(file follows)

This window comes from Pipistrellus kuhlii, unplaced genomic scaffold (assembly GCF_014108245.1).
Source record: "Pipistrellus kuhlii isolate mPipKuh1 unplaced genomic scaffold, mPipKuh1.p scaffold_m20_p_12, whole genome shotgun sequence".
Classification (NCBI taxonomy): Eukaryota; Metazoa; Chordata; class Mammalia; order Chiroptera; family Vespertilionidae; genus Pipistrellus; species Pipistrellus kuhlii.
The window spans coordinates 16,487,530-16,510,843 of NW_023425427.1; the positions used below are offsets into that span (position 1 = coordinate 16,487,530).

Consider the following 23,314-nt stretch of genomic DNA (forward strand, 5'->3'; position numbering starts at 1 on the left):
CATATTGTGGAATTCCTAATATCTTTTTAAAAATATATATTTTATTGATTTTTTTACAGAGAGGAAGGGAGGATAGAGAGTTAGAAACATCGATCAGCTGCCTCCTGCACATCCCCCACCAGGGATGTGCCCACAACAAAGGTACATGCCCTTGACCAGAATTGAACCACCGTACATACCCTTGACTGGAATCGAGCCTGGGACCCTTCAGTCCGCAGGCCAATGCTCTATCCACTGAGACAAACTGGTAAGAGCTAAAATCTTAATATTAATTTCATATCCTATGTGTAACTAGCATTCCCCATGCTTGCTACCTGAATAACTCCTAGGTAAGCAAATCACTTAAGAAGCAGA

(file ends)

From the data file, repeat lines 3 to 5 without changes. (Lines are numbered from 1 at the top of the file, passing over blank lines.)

Classification (NCBI taxonomy): Eukaryota; Metazoa; Chordata; class Mammalia; order Chiroptera; family Vespertilionidae; genus Pipistrellus; species Pipistrellus kuhlii.
The window spans coordinates 16,487,530-16,510,843 of NW_023425427.1; the positions used below are offsets into that span (position 1 = coordinate 16,487,530).

Consider the following 23,314-nt stretch of genomic DNA (forward strand, 5'->3'; position numbering starts at 1 on the left):